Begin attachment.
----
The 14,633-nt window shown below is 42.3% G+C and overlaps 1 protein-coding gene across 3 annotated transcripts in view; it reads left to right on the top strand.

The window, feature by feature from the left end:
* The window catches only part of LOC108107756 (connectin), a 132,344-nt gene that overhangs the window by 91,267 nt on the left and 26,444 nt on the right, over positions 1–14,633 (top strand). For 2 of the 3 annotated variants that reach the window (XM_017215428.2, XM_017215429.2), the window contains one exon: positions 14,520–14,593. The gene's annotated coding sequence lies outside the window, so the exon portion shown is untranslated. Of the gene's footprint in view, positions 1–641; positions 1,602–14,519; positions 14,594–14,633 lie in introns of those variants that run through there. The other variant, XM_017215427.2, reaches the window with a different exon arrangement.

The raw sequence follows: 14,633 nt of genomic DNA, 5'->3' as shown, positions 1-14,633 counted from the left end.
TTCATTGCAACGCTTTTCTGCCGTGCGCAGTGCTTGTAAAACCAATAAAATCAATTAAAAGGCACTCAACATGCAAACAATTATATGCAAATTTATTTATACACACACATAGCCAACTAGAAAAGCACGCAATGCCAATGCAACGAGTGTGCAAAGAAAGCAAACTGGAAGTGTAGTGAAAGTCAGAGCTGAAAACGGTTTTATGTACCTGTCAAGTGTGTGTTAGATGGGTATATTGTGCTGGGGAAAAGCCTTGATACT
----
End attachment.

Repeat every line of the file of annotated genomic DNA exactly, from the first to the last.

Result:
The 14,633-nt window shown below is 42.3% G+C and overlaps 1 protein-coding gene across 3 annotated transcripts in view; it reads left to right on the top strand.

The window, feature by feature from the left end:
* The window catches only part of LOC108107756 (connectin), a 132,344-nt gene that overhangs the window by 91,267 nt on the left and 26,444 nt on the right, over positions 1–14,633 (top strand). For 2 of the 3 annotated variants that reach the window (XM_017215428.2, XM_017215429.2), the window contains one exon: positions 14,520–14,593. The gene's annotated coding sequence lies outside the window, so the exon portion shown is untranslated. Of the gene's footprint in view, positions 1–641; positions 1,602–14,519; positions 14,594–14,633 lie in introns of those variants that run through there. The other variant, XM_017215427.2, reaches the window with a different exon arrangement.

The raw sequence follows: 14,633 nt of genomic DNA, 5'->3' as shown, positions 1-14,633 counted from the left end.
TTCATTGCAACGCTTTTCTGCCGTGCGCAGTGCTTGTAAAACCAATAAAATCAATTAAAAGGCACTCAACATGCAAACAATTATATGCAAATTTATTTATACACACACATAGCCAACTAGAAAAGCACGCAATGCCAATGCAACGAGTGTGCAAAGAAAGCAAACTGGAAGTGTAGTGAAAGTCAGAGCTGAAAACGGTTTTATGTACCTGTCAAGTGTGTGTTAGATGGGTATATTGTGCTGGGGAAAAGCCTTGATACT